LONDON — Where next for U.K. terrestrial players, Channel 4 and Five, now that merger talks between the two have collapsed?
For both outfits, the status quo is not an option in the competitive market.
Not only must the two come to terms with the digital switchover, due by 2012, they must factor into their business plans the effects of personal video recorders and the growth of on-demand broadband services — all of which could eat away at their auds.
At C4, recently given a much-needed boost by winning three prizes at the Intl. Emmys, new CEO Andy Duncan has laid his cards on the table.
He insists the only way to future-proof the broadcaster, best known for “Big Brother” but still making innovative shows as the Emmys indicated, is public funding.
Otherwise, come digital switchover, he reckons the station will be $170 million in the red.
To those unfamiliar with British TV, the idea of a handout for a profitable station — C4 is expected to make at least $120 million this year — looks absurd. But despite criticism that its schedules suffer from a surfeit of reality skeins and U.S. imports, C4 is no run-of-the-mill setup.
Although it is financed by commercials, it is owned by the state and all its profits go straight back into program budgets. As a pubcaster, C4 is obliged to show programs that are risky, irreverent and unavailable elsewhere, not even in the 400-channel world of digital TV.
Duncan calculates digital, satellite and cable TV — now in around 60% of U.K. homes — is eroding his audience share, leaving ad revenues seriously depleted and C4’s public service brief seriously threatened.
In other words, if C4 is to continue to screen edgy fare like Emmy-winning docu “The Boy Whose Skin Fell Off,” a handout from the state is necessary.
Either that, or abandon public service and go full throttle for ratings and revenue.
“There’s the simple arithmetic,” Duncan says. “We have a 13% share in terrestrial homes, a 10% or 11% share in homes with Freeview (the set-top box that gives free access to a range of digital channels) and a 6% share in pay TV homes.”
He adds, a mite contentiously: “All the other terrestrial broadcasters either benefit from or are effectively cushioned against the impact of digital switchover.
“We are working very hard to make sure that the same is true of Channel 4, allowing us to continue being Britain’s bravest and most innovative broadcaster, making a significant contribution to the creative and cultural life of this country.”
Not everyone agrees that C4 needs a handout to sustain its remit. Michael Jackson, the former C4 topper who left to work for Universal in the States but is now considering a move back into British independent production, is one of the skeptics.
“Michael’s been going around London telling his friends that Channel 4 can survive by virtue of the premium ad rates it charges for scoring so high with the under-35s,” says an associate of Jackson. “He thinks the idea of a public subsidy is daft. I, too, remain to be convinced that C4’s remit cannot be sustained in the digital world.”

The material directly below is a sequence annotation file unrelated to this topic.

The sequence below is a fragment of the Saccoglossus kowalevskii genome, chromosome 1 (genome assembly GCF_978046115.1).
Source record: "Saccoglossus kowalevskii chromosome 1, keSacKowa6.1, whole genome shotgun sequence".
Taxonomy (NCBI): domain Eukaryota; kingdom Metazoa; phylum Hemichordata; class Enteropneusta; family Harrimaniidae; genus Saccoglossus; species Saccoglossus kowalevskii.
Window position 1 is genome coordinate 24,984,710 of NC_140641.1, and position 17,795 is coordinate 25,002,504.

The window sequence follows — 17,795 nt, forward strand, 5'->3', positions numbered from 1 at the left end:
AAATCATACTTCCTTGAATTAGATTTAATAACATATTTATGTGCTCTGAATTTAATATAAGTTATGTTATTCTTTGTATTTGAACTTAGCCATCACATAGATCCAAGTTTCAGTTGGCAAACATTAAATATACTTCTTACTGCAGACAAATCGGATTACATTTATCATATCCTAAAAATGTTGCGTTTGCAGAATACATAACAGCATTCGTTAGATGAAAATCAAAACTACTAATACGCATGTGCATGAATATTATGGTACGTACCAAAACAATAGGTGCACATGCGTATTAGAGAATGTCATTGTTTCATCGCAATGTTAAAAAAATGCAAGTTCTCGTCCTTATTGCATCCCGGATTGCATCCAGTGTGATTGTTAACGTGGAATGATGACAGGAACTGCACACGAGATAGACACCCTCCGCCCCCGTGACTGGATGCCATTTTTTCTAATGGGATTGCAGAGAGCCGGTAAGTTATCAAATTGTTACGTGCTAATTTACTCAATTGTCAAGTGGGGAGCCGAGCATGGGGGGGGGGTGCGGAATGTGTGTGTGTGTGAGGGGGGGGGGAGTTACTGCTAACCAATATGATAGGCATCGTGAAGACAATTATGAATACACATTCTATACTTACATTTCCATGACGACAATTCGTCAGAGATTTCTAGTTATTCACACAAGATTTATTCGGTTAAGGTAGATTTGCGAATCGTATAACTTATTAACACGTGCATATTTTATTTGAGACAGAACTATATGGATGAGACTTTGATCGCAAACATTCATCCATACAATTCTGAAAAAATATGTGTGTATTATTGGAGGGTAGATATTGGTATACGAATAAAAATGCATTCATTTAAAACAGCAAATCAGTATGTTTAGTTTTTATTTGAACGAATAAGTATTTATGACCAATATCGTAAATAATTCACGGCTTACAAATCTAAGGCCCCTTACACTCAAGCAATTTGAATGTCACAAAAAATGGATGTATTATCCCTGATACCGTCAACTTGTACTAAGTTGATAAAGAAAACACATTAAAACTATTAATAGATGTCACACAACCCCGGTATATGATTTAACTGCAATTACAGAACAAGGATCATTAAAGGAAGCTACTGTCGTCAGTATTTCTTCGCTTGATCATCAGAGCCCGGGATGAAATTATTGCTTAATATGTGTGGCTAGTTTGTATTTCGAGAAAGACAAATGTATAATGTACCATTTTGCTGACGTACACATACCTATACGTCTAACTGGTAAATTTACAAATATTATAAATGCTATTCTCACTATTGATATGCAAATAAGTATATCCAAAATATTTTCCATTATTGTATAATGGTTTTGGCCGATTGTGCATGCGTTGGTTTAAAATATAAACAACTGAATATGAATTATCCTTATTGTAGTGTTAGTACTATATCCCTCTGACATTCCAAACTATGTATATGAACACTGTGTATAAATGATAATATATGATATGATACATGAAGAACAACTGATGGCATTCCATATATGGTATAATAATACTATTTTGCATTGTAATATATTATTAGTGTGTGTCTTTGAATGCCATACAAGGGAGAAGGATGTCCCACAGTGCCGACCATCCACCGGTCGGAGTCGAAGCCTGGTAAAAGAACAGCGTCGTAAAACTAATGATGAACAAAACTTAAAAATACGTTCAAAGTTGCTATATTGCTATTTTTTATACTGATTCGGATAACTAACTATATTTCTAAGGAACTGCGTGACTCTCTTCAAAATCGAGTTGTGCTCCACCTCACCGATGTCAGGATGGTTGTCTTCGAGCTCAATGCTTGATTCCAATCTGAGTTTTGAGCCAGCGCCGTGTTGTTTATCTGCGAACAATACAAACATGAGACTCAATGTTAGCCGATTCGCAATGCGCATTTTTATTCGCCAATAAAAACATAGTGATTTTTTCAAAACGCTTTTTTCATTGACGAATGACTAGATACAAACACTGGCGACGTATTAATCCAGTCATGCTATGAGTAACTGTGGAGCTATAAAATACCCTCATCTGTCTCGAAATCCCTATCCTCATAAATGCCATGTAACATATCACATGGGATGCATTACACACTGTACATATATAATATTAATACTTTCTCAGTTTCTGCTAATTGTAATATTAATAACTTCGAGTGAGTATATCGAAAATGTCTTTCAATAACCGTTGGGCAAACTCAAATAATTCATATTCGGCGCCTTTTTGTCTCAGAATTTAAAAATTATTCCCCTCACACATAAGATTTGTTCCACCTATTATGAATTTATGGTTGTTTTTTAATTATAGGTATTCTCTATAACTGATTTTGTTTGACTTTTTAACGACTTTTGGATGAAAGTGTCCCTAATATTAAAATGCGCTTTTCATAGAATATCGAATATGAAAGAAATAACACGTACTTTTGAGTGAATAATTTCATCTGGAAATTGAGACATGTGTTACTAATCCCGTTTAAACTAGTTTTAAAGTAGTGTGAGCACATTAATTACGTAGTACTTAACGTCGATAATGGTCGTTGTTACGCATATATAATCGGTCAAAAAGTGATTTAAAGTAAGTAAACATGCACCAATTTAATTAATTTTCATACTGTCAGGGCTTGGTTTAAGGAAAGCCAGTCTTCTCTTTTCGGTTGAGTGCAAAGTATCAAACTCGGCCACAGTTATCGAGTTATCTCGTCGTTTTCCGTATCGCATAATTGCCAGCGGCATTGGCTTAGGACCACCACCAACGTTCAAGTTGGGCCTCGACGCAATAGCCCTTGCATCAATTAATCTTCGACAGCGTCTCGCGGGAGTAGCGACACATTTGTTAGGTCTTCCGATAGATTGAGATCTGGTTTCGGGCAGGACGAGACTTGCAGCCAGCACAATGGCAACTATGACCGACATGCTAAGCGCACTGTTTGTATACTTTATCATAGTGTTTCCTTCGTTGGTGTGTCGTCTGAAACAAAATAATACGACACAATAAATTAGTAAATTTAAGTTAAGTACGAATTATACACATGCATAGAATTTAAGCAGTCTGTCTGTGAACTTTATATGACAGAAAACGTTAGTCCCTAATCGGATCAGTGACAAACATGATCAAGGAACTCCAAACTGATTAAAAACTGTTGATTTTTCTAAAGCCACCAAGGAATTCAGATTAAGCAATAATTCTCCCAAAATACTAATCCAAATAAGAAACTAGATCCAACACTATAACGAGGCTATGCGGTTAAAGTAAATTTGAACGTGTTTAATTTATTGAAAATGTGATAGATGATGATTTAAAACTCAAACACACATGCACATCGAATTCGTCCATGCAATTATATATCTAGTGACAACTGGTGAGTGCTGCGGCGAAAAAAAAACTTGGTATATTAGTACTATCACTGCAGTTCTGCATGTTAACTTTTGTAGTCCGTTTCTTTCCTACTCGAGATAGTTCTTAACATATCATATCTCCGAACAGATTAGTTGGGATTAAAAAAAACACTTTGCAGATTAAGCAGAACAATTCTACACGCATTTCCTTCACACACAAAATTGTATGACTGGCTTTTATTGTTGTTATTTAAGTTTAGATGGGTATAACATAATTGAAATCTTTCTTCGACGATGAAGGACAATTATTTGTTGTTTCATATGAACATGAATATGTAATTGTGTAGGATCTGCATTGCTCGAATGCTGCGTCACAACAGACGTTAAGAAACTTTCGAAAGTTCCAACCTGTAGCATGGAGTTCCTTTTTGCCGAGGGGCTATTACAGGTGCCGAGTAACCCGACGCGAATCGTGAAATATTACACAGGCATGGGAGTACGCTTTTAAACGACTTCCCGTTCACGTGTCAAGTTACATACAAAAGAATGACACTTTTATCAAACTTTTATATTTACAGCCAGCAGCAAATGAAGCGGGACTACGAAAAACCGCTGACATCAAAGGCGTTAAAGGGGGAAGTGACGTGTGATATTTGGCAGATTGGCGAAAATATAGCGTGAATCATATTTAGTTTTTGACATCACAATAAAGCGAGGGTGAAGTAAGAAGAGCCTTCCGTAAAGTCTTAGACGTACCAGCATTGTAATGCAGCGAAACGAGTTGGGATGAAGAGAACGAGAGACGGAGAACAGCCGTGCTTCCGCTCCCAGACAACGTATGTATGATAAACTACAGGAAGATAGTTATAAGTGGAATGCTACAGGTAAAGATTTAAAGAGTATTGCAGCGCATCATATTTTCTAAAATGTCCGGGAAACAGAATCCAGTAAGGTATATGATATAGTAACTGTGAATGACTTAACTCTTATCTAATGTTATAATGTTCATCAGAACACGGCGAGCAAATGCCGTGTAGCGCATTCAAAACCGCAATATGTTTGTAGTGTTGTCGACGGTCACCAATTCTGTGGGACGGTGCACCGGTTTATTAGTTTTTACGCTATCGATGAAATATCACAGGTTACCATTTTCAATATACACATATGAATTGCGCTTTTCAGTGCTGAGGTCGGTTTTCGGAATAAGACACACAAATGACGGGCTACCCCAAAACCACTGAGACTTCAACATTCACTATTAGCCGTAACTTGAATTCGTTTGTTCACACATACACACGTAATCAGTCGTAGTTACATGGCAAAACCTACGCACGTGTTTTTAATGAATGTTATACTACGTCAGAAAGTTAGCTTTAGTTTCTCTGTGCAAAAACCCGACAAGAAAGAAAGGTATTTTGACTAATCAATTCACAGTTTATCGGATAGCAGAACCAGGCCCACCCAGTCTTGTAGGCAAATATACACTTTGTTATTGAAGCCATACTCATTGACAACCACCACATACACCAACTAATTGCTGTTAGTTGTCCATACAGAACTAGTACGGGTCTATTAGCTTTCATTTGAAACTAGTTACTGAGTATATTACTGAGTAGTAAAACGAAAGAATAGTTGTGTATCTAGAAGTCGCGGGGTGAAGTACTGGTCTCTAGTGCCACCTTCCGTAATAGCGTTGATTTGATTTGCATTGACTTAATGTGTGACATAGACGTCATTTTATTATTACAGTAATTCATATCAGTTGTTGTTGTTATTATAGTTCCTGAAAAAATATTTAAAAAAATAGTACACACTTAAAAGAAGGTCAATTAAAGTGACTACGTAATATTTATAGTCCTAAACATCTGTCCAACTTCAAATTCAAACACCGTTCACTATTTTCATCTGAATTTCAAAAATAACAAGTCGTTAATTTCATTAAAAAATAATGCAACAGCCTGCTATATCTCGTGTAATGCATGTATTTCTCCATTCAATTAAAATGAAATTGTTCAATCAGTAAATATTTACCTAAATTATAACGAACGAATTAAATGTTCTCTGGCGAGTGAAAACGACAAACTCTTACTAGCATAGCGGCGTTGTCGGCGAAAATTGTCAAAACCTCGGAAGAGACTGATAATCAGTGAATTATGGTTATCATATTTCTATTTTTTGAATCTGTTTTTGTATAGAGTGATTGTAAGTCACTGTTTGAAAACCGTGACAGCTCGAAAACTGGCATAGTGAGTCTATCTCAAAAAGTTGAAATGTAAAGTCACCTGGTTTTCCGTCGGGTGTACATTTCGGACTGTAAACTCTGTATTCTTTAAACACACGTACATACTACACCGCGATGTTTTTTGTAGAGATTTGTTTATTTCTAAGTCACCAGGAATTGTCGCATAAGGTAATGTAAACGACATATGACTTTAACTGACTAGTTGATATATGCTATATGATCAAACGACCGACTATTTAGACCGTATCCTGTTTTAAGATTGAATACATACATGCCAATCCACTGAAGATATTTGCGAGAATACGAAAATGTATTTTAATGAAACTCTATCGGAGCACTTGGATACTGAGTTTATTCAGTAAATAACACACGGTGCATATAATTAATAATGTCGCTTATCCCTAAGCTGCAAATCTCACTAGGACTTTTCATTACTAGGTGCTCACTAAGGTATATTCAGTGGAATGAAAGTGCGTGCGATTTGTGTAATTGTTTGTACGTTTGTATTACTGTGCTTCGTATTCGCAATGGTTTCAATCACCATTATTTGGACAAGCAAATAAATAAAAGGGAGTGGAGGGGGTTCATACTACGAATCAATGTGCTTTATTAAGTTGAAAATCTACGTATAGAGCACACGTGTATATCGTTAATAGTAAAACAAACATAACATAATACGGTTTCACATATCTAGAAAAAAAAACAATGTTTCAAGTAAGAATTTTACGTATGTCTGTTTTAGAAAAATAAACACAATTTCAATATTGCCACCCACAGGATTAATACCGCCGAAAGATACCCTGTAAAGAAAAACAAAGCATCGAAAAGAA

But others, including ex-C4 commissioning editor, indie Stephen Garrett, whose Kudos Prods. makes shows for the web, think Duncan’s reasoning is sound: “While no one could pretend that ‘Big Brother’ represents public service broadcasting, I think Channel 4 stands a good chance of getting the money.
“This is because Channel 4 is demonstrably an important part of the ecology of British TV. Its public service remit is under threat and needs to be protected.
“To leave public service to the BBC is not good enough. Every so often, Channel 4 sends shockwaves through the BBC with shows like ‘Sex Traffic,’ ‘Musicality’ and ‘Wife Swap,’ and that needs to continue.”
Meanwhile, upstart commercial channel Five, owned by RTL and United News Media, is considered vulnerable unless it develops a digital strategy — or hooks on to someone else’s.
This fall, Five finally scored with a home-produced hit — reality show “The Farm.” Series was helped by extensive coverage in the tabloids. One episode featured a pig being masturbated by a woman who claims she slept with British soccer ace David Beckham.
This rather bawdy show demonstrates why any marriage between the downmarket Five and the rather more highbrow C4 was going to be a stretch.
However, C4 can get a bit naughty. It recently bowed “The Sex Inspectors,” a reality show in which two “sex experts” provide a makeover for jaded lovers.
But other potential suitors for Five are waiting in the wings.
One possibility is that satellite and cable channel provider Flextech, owner of successful niche station Living, may get into bed with Five.
Other possibilities include a partnership with ITV, Blighty’s biggest terrestrial operator (difficult because of competitive considerations involving airtime sales) or an outright takeover by Rupert Murdoch-backed satcaster BSkyB.
“I realize James Murdoch (BSkyB’s CEO) has indicated he is not interested in buying Five, but the synergies are obvious,” says a London media consultant. From the New Year, Sky News will supply Five’s news shows.
“Dawn Airey (Sky Networks topper) knows Five inside out, having helped to launch it,” the consultant adds. “Ultimately, it all comes down to price.”